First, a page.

Making Films By Yourself When All of Your Friends Are Busy

By Lorenza De Benedictis (Content Creator, The Continuist)

Illustration by Seerhana Tarannum (Graphic Designer, The Continuist)


Disclaimer: this in no way is directed at anyone in particular. With the current state of the world (Quarantine) and students swamped with homework, it’s difficult to get projects together.


Let’s say out-of-the-blue one day an idea forms in your head that goes “I want to make a film!”, and so, you begin to concoct this amazing idea with fully fleshed out characters, a clever plot, cinematography, costume design etc, etc. You’re excited by what you’ve just created so you go to all of your friends that you know can help make your vision a reality when their responses pierce your heart with disappointment and frustration:


“That’s a great idea, and I totally would help but I have so much going on right now.”


“That’s awesome, but I’m swamped.”


“I’m helping on another set already, sorry.”


*Read 6:54 PM*


Being a film student with almost no opportunities... this stuff is hard to hear. Ouch. First of all, your friends are allowed to be busy. You’ve probably been that busy person before, and second, you don’t need to rely on anyone but yourself to get the job done. Making narrative films requires a crew, but the medium of film and what you can do with it is much broader than Hollywood and Film School leads you to believe. So before you lose your motivation to make anything, hear me out.


Enter the wonderful world of Experimental Cinema, where the likes of Norman McLaren, Stan Brakhage, Bruce Elder and many other filmmakers venture for a new experience in filmmaking. It’s different, and though many people don’t quite understand this genre or practice, whether you’re a film student, someone with free time, or a filmmaker who’s been in the game for a while, creating something that doesn’t follow the normal consensus of what a film should be teaches you to be comfortable with taking risks and trusting your judgement. It allows you to express yourself and place yourself into your work completely.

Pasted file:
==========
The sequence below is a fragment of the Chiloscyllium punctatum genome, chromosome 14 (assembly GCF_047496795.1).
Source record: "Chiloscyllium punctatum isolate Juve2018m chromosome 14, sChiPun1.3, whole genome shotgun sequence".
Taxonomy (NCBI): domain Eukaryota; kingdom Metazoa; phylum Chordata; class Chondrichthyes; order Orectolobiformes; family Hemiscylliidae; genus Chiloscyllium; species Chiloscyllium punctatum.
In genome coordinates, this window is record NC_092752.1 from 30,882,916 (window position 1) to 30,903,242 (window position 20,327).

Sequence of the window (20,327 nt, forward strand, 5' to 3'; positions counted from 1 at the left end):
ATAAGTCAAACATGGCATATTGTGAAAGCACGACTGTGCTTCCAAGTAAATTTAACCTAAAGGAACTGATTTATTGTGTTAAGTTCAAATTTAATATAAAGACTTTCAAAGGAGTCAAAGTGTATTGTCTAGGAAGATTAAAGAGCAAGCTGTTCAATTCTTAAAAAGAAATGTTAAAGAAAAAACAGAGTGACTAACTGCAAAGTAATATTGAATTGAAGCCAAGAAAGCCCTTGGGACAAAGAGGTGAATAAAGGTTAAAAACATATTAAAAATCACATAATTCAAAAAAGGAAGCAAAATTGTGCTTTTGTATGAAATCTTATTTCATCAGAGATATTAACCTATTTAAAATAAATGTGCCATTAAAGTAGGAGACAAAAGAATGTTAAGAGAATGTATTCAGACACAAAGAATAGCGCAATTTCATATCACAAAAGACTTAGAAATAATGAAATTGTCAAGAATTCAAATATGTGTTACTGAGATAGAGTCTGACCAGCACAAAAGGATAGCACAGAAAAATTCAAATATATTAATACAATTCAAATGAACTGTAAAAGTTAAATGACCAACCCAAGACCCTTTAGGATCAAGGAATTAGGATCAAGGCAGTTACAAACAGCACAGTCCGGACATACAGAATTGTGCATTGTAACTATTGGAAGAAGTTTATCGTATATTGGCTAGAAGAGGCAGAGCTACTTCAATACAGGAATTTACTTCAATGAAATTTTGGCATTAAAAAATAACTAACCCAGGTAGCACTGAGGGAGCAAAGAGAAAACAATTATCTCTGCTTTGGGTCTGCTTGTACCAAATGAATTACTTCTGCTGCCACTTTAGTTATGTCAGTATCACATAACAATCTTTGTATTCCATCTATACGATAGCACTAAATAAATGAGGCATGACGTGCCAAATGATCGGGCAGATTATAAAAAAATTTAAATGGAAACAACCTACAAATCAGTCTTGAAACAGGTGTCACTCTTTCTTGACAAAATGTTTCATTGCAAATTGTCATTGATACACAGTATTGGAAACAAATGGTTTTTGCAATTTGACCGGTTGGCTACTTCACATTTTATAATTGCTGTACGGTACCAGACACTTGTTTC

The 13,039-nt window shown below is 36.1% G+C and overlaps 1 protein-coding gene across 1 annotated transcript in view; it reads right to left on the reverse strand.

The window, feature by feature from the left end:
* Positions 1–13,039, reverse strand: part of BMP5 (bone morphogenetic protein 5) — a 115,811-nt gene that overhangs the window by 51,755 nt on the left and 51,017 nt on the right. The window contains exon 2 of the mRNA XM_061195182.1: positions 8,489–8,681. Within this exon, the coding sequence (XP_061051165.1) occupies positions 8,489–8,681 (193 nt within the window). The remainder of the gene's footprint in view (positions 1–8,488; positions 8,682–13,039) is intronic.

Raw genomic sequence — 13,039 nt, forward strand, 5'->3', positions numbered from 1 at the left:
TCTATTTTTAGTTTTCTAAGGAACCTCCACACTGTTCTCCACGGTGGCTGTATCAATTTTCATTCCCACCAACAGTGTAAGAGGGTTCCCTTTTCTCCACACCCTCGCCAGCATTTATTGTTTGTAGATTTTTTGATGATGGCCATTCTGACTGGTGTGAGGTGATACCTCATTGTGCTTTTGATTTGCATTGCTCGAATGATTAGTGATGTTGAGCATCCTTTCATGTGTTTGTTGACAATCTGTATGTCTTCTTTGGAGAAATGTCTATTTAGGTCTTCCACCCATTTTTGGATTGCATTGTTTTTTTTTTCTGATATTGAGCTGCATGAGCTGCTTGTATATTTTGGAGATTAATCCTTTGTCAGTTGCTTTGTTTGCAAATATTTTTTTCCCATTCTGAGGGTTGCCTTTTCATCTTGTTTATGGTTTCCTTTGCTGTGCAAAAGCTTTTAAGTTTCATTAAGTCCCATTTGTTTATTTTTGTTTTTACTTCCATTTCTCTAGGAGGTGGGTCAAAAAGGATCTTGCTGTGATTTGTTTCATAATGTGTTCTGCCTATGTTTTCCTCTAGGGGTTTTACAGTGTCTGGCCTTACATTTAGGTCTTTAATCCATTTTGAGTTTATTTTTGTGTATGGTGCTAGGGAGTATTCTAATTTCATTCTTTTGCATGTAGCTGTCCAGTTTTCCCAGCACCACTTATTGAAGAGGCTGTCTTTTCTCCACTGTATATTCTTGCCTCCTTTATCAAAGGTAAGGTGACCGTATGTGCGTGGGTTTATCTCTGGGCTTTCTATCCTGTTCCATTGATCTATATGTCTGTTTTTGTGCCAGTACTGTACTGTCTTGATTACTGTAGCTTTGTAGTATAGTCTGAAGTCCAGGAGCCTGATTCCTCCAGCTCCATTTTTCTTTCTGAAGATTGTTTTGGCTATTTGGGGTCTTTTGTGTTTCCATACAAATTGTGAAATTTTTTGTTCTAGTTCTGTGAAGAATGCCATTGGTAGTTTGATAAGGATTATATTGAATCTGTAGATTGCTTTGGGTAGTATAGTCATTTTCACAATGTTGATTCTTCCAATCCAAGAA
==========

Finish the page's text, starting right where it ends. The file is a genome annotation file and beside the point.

This article by No Film School was my inspiration to make short experimental-type films on my own, and it made a world of a difference in the opportunities it opened up.


Here is an image of the first film I made on my own, which you can watch in full here.

This is a clear 16mm film leader that I bought from Ryerson University. I used multi-coloured sharpies for the scribbles. It was then scanned at the university lab.


In a similar vein, I have also done this technique without film, and in a more stop-motion style.

I had many more frames than this. No frame was repeated when the images were scanned. All were done in pencil and pencil crayon on regular paper.


This is one completed frame!


The possibilities are endless, which is why this is not a step by step guide on how to make one. I have used camcorders, super 8 and 16mm film, DSLR’s, composed my own short melodies, played around with editing software effects all to keep creating when my friends are busy. I’ve made films about things I’ve been feeling, films about my cat, vlog-type shorts and found footage films. I’ve submitted the ones above to festivals, which have accepted and screened them.


The point is to experiment! Put your heart into that minute, minute and a half (the time stamp doesn’t matter) and accomplish your goal of making that film on your own!


To see my work, click here.

Check out two of my favourite experimental filmmakers: Francisca Duran and Anna Malina.

For where to buy the film leader I used, check out LIFT Store.


Lorenza De Benedictis (Content Creator, The Continuist)